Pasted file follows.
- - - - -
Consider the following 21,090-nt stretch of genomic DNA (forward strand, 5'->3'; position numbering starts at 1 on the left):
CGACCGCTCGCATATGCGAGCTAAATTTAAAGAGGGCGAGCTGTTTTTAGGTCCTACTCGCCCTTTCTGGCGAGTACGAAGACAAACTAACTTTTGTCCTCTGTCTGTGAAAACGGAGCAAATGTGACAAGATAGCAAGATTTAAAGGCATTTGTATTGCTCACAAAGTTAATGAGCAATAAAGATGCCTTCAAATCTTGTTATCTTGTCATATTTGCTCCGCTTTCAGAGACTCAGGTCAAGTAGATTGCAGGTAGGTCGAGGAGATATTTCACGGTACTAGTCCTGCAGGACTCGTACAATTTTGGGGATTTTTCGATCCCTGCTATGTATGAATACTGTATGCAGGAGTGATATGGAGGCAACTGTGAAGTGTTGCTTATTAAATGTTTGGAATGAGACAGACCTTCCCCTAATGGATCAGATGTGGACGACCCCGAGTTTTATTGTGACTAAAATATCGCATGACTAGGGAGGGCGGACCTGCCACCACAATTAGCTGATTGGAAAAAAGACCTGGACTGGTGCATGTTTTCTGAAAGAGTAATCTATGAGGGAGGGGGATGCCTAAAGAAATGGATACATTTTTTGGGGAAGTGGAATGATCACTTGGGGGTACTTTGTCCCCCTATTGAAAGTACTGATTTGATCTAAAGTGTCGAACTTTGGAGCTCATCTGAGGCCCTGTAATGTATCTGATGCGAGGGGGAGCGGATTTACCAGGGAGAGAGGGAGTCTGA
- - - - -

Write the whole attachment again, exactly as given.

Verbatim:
Consider the following 21,090-nt stretch of genomic DNA (forward strand, 5'->3'; position numbering starts at 1 on the left):
CGACCGCTCGCATATGCGAGCTAAATTTAAAGAGGGCGAGCTGTTTTTAGGTCCTACTCGCCCTTTCTGGCGAGTACGAAGACAAACTAACTTTTGTCCTCTGTCTGTGAAAACGGAGCAAATGTGACAAGATAGCAAGATTTAAAGGCATTTGTATTGCTCACAAAGTTAATGAGCAATAAAGATGCCTTCAAATCTTGTTATCTTGTCATATTTGCTCCGCTTTCAGAGACTCAGGTCAAGTAGATTGCAGGTAGGTCGAGGAGATATTTCACGGTACTAGTCCTGCAGGACTCGTACAATTTTGGGGATTTTTCGATCCCTGCTATGTATGAATACTGTATGCAGGAGTGATATGGAGGCAACTGTGAAGTGTTGCTTATTAAATGTTTGGAATGAGACAGACCTTCCCCTAATGGATCAGATGTGGACGACCCCGAGTTTTATTGTGACTAAAATATCGCATGACTAGGGAGGGCGGACCTGCCACCACAATTAGCTGATTGGAAAAAAGACCTGGACTGGTGCATGTTTTCTGAAAGAGTAATCTATGAGGGAGGGGGATGCCTAAAGAAATGGATACATTTTTTGGGGAAGTGGAATGATCACTTGGGGGTACTTTGTCCCCCTATTGAAAGTACTGATTTGATCTAAAGTGTCGAACTTTGGAGCTCATCTGAGGCCCTGTAATGTATCTGATGCGAGGGGGAGCGGATTTACCAGGGAGAGAGGGAGTCTGA